python 2.7 and unicode (one more time)

Tim Chase python.list at tim.thechases.com
Fri Nov 21 17:00:10 CET 2014


On 2014-11-22 02:23, Steven D'Aprano wrote:
> LATIN SMALL LETTER E
> COMBINING CIRCUMFLEX ACCENT
> 
> then my application should treat that as a single "character" and
> display it as:
> 
> LATIN SMALL LETTER E WITH CIRCUMFLEX
> 
> which looks like this: ê
> 
> rather than two distinct "characters" eˆ
> 
> Now, that specific example is a no-brainer, because the Unicode
> normalization routines will handle the conversion. But not every
> combination of accented characters has a canonical combined form.
> What about something like this?
> 
> 'w\N{COMBINING CIRCUMFLEX ACCENT}\N{COMBINING OGONEK}\N{COMBINING
> CARON}'
> 
> If I insert a character into my string, I want to be able to insert
> before the w or after the caron, but not in the middle of those
> three code points.

Things get even weirder if you have

 '\N{LATIN SMALL LETTER E WITH CIRCUMFLEX}\N{COMBINING
 OGONEK}\N{COMBINING CARON}'

and when you try to do comparisons like

 s1 = '\N{LATIN SMALL LETTER E WITH CIRCUMFLEX}\N{COMBINING OGONEK}'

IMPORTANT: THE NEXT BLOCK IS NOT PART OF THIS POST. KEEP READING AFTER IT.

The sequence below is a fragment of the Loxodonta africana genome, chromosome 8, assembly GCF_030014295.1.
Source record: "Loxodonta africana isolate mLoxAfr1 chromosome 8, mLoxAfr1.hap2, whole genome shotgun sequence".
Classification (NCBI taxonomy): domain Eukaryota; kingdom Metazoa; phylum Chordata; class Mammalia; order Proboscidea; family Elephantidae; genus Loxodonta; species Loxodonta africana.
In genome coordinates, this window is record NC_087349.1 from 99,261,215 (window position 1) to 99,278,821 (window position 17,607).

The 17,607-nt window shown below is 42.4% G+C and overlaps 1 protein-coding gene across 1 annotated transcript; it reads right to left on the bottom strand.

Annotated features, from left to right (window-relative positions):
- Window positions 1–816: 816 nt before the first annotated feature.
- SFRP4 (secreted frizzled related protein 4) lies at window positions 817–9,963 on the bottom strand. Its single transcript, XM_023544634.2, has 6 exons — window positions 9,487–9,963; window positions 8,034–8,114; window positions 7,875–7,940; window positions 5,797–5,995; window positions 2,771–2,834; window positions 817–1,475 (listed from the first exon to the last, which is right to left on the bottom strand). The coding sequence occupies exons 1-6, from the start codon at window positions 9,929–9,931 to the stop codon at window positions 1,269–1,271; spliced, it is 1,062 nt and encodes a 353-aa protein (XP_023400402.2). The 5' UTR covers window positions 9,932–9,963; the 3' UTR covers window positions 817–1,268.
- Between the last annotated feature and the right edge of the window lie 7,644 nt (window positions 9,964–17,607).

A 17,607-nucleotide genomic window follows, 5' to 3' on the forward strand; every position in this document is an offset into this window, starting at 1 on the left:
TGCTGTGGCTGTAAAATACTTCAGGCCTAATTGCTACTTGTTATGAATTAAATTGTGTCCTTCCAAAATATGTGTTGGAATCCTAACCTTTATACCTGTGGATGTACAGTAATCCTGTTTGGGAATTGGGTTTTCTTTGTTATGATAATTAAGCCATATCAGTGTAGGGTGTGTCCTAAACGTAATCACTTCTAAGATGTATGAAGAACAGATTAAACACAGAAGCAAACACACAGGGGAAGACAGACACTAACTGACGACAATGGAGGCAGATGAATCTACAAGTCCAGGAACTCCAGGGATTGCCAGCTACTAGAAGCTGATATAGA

s2 = 'e\N{COMBINING CIRCUMFLEX ACCENT}\N{COMBINING OGONEK}'
 s3 = 'e\N{COMBINING OGONEK}\N{COMBINING CIRCUMFLEX ACCENT}'
 print(s1 == s2)
 print(s1 == s3)
 print(s2 == s3)

Then you also have the case where you want to edit text and the user
wants to remove the COMBINING OGONEK from the character, so you *do*
want to do something akin to

 s4 = ''.join(c for c in s3 if c != '\N{COMBINING OGONEK}')

And yet, weird things happen if you try to remove the circumflex:

  for test in (s1, s2, s3):
    print(test == ''.join(
      c for c in test if c != '\N{COMBINING CIRCUMFLEX ACCENT}'
      )

They all make sense if you understand what's going on under the hood,
but from a visual/conceptual perspective, something feels amiss.

-tkc







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